Managing a chatbot like a typical employee

March 7th, 2019 | by Grace Chng
Managing a chatbot like a typical employee
Experts speaking about AI and chatbots at a recent industry discussion: (from right)) Ecosystm principal advisor Tim Sheedy, Uber global HR leader Anika Grant, Mediacorp chief commercial and digital officer Parminder Singh and Ecosystm principal advisor Manoj Menon. PHOTO: Ecosystm handout

Like many media companies around the world, Singapore’s national broadcaster Mediacorp is experiencing massive disruption as readers and viewers opt for other ways of getting news and entertainment.

To face this challenge, the company is focussing its business on ACE, or algorithms, communities and engagement.

Parminder Singh, Mediacorp’s chief commercial and digital officer, explained that algorithms represent the company’s way of leveraging technology to transform its business.

“Algorithms also mean data, and we want to use data to better curate news, for example, whether we should publish that important statement by a world renowned economist or show what President Trump has just said,” he said.

By communities, the broadcaster hopes to co-create new shows since no organisation has all the talent in the world. However, Singh did not elaborate how Mediacorp aims to do that.

“Lastly E stands for engagement which means we go where we can engage our audiences. That is the reason why we are using YouTube to distribute some of our programmes,” he said.

Key to the strategy is communication, he stressed. “Everyone comes together with all our projects for decision making so that we move as one team.”

He was speaking at a panel discussion held last week by research company Ecosystm. The breakfast discussion, attended by about 50 participants, focussed on the issue of using artificial intelligence (AI) for improving CX and UX, technology shorthand for customer and user experience.

Ecosystm principal advisor Manoj Menon, who spoke before the panel discussion, pointed out that in the Asia-Pacific region, businesses are already using AI to improve customer experience. Key to getting 10 times improvement in customer experience is to replicate a sports experience, he said.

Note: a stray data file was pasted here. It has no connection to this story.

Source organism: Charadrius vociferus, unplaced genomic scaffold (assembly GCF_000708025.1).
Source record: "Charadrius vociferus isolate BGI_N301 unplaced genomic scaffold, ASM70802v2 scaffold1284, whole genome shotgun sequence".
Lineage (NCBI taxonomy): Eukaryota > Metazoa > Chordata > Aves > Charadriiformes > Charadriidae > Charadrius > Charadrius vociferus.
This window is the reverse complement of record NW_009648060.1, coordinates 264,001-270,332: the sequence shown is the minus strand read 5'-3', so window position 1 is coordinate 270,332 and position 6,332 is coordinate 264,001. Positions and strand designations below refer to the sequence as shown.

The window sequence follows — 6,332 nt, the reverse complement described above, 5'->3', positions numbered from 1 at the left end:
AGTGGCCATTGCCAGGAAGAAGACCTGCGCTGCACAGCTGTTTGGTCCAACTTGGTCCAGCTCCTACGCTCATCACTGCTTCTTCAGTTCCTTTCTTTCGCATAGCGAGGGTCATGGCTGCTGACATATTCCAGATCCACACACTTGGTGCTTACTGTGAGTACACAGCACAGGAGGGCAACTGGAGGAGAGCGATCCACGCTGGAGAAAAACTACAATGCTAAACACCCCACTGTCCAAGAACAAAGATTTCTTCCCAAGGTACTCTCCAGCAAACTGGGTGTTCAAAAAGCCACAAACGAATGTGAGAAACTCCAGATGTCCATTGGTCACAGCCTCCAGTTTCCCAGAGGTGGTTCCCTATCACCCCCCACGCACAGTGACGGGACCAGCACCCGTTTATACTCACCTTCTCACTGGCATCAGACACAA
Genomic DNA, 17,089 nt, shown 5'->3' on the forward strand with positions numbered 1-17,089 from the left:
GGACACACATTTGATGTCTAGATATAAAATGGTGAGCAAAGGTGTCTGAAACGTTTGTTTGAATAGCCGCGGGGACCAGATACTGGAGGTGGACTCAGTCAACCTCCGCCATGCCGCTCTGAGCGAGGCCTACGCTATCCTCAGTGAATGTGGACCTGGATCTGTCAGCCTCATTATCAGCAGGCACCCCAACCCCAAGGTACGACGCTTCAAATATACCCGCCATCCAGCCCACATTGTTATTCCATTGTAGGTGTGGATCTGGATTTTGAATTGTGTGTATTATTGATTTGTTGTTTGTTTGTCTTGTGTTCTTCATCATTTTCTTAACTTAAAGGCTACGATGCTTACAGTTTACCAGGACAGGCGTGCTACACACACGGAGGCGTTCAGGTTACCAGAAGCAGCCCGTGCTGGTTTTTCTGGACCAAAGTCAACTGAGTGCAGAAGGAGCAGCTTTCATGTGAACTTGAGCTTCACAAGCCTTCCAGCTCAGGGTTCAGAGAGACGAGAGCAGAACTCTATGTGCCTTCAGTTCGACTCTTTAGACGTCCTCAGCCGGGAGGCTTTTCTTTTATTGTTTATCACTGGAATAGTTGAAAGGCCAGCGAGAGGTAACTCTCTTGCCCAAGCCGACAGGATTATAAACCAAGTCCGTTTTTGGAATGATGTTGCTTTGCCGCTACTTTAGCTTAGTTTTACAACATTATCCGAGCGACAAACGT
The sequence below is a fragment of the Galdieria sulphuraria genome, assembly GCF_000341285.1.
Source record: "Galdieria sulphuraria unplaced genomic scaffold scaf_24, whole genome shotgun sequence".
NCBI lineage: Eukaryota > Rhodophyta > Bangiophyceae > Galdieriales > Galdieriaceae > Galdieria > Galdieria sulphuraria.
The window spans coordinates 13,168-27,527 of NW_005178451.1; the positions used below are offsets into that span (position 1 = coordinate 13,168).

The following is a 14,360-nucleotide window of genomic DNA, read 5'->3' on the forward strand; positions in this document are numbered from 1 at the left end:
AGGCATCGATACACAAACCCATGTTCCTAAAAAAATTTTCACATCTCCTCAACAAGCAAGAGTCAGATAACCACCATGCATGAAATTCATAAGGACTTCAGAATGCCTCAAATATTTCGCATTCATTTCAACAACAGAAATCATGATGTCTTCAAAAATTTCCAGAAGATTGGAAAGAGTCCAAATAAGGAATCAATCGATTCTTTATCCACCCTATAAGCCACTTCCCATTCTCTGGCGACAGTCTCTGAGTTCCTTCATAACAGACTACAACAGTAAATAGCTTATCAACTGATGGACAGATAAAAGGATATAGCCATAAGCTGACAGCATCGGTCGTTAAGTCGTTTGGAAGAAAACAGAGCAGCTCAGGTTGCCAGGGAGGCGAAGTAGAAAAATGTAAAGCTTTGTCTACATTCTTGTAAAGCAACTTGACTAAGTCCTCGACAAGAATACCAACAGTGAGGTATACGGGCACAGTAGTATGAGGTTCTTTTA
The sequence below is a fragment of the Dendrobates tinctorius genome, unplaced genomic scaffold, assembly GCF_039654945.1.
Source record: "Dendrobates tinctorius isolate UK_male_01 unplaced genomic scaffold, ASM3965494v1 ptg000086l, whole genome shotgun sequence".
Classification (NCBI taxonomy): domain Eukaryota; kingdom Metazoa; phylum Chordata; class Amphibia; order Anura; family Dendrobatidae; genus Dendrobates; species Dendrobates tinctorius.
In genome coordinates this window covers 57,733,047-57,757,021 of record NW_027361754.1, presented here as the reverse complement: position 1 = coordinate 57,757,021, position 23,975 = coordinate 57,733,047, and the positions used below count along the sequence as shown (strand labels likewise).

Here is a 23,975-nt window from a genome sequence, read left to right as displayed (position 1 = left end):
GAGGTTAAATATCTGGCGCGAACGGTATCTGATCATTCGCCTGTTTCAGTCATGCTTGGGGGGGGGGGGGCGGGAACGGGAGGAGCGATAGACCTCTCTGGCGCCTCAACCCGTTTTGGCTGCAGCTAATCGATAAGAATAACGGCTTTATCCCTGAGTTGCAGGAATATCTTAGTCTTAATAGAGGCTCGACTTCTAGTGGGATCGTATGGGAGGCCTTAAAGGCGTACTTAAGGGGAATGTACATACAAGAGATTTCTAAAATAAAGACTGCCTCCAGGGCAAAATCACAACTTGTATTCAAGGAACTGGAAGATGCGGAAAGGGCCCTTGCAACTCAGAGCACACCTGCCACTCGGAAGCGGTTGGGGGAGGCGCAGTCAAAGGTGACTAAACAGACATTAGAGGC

There are six steps to this, he said, starting with purpose, that is how to inspire and nurture the human spirit. Starbucks’ strategy, for example, is to serve one cup of coffee and one neighborhood at a time.

“Then focus outcomes. Airlines organise themselves this way, customers book the ticket to travel in the fastest shortest way. This way,they own the customer journey,” he said.

Third is C suite symphony where senior management must collaborate with each other. Working in silos is forbidden.

Fourth is to integrate old and new business models. Payment is the traditional way people buy services, but the experience can be improved by personalising customer needs.

He added: “Fifth is colosseum, the place where people go for the experience, like the Apple Store and Nike stores and sports stadiums. This is how to connect the digital and the analogue. Lastly, it is rituals and shared experiences. Like Black Friday sales.”

Another speaker Tim Sheedy, Ecosystm’s principal advisor said chatbots are proliferating at a rapid rate. These tiny pieces of AI programs are being used as business tools usually for customer support but also in other areas including marketing and data collection.

An Asian car firm, said Sheedy, has programmed a chatbot to recognise anger in customers’ voice. “When anger is detected in a chat conversation, it will automatically activate a person to call the customer.”

In Singapore, for example, there is Bus Uncle, a chatbot on Facebook Messenger which can tell bus commuters not only the time of their next bus but provide jokes to entertain them during their journey.

Chatbots have to be managed, said Sheedy, since a company can have as many as 20 chatbots, scraping data from the applications they operate in.

“When the chatbots are in five different databases and when the databases change, the chatbots will break because the algorithm changes,” he noted.

“There’s a need to start managing them, we need to think about when to feed them and retire them,” he added.

But who should manage the chatbots? Is it the IT or human resources department?

Anika Grant, global HR leader for Uber, pointed out that chatbots are engaging with customers. Sooner or later HR, would have to consider setting rules for them, said Grant who was also a panellist at the Ecosystm discussion.

“It’s also about governance policies. We have to start thinking about managing them so that the tech professionals do not unwittingly program a bot that violate corporate culture or values,” she stressed.

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